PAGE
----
The momentous occasion comes as a world weary from lockdowns begins to venture out once more, hungry for the familiar sights and sounds of community celebrations.
In the United Kingdom, the Platinum Jubilee celebrations are a bonus four-day bank holiday that is set to see thousands of gatherings both large and small, ranging from festivities on The Mall to lunches in backyards and village squares finally blooming after a long, hard winter.
The colourful parade known as Trooping the Colour on Thursday marked the official kickoff to the celebrations, as well as the Queen’s official birthday. Thousands of officers and soldiers marched in neat rows through The Mall, packed to bursting around the edges by onlookers cramming in for a peek.
After several days of characteristically British rain and clouds, the sun came out as people navigated their way through central London’s streets. Those who managed to snag a spot along the main street got a glimpse of not one but two future queens as the ceremonies got underway.
Camilla, Duchess of Cornwall, and Kate Middleton, officially known as Catherine, Duchess of Cambridge, shared a carriage with the three Cambridge children: George, Charlotte and Louis.
The parade was briefly interrupted at one point as a man ran out in front of the horses, according to The Associated Press.
Police quickly removed the individual.
All eyes were on the Buckingham Palace balcony as well, as the Royal Family gathered to take in the packed crowds outside and watch a Royal Air Force flyover — though Prince Harry and Meghan, Duchess of Sussex, were not on that balcony.
Instead, Queen Elizabeth and her son, Prince Charles, greeted the thousands gathered outside from the balcony, along with the Duke and Duchess of Cambridge along with their children.
As fighter jets and aircraft roared through the air, one grouping of them arranged into a careful formation to mark out the number 70 — a tribute to the seven decades on the throne being celebrated with the Platinum Jubilee.
With the four-day bank holiday ahead, the celebrations are just getting started.
On June 3, there will be a service of thanksgiving at St. Paul’s Cathedral, along with the Platinum Party at the Palace on June 4 and the Platinum Jubilee Pageant on June 5.
Global News will have special coverage on the ground from London, U.K. on our website, social media and on TV, including a full wrap showcasing the days of celebrations on June 5 at 2 p.m. ET.
But amid the celebrations, there remain questions over how the monarchy can remain relevant and what role it can or should play in the countries of the Commonwealth.
Royals have been through a 'reckoning,' says expert
The last several years have seen a “reckoning” for the British Royal Family, said one expert.
In an interview with Global News, broadcaster and journalist Afua Hagan said the political turmoil of British Prime Minister Boris Johnson being under fire for breaking COVID-19 rules combined with frustration among people about the chaos at airports is “overshadowing” the event as well.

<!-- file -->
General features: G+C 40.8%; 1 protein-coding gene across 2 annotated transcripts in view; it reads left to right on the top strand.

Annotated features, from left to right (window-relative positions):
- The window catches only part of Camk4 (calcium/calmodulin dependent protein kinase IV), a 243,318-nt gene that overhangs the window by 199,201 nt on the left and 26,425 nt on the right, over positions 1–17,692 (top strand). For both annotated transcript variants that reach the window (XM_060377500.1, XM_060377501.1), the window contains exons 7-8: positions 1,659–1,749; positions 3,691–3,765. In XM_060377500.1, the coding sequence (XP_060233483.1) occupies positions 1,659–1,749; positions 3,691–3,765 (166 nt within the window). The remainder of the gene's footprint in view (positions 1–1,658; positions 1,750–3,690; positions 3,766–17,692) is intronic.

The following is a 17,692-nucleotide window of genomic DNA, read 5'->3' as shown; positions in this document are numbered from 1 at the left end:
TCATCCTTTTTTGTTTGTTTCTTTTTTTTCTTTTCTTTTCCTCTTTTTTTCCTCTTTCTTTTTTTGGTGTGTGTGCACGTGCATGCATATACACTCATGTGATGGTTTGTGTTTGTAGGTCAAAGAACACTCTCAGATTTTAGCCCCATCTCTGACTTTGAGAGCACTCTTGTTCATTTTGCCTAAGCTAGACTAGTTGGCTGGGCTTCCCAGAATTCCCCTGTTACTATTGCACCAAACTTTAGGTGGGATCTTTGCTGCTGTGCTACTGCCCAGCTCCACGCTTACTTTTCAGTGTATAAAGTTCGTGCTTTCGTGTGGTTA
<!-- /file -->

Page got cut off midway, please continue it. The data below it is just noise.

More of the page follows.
“And I think also, the Royal Family has been through a bit of a reckoning in the past few years. Prince Andrew, what’s happened with Prince Harry and Meghan Markle,” she said.
“And some island nations in the Caribbean talking about removing the Queen as head of state. Barbados did it. The Bahamas are talking about it as well, and possibly Jamaica, too. So I think actually right now, people are kind of split down the middle when it comes to the Royal Family,” Hagan added.
“I think there’s great affinity for the Queen up and down the country and across the Commonwealth, and I think that will remain. But I think when it comes to the mood in the country, 50 per cent of people are quite cynical, and 50 per cent of people will hang out the bunting.”
Canadian royal commentator Edward Wang acknowledged that there have been questions about what role the monarchy can or should play in a modern world but said for him, the benefits are clear.
Wang came to Canada as a child from China and said he came to love the Queen while learning about her in school. He described her dedication and service to her people as some of the key attributes he admires so greatly of her.
He also said the role she can play stepping in if an elected leader ever tries to subvert democracy makes the role of a constitutional monarch valuable when compared to the alternative republican model in countries like the U.S., and pointed to the Jan. 6, 2021, attack on the U.S. Capitol as an example.
“We have the leader of the free world trying to subvert a democratically elected new president,” Wang said. “That’s a situation that we wouldn’t have in countries such as Canada and the United Kingdom in Australia, because we do have a constitutional monarch who is above politics and who can step in if we have a wayward prime minister who refuses to give up power.”
“So that’s a prime example of why we need the monarchy and why the monarchy is still relevant.”
Wang also pointed to the work the Royal Family members do without the political agenda that typically fuels the work of politicians.
“So whereas I think politicians are always doing something to further their own political career or trying to see if they can sway the next electoral results, the Royal Family are doing things just for the good of society,” he said. “I think that’s why they’re still relevant in terms of championing, for example, environmental and sustainability issues.”
But that may not be enough to endear the monarchy and the Royal Family to a younger generation, Hagan said. She said there was a “missed opportunity” to bring the Meghan Markle, the Duchess of Sussex, into the fold and revitalize the institution.
“I think a lot of young people now are feeling like, if you have a difference then the Royal Family isn’t for you,” Hagan said.
“And a lot of young people do think they’re different, so the Royal Family isn’t for them.”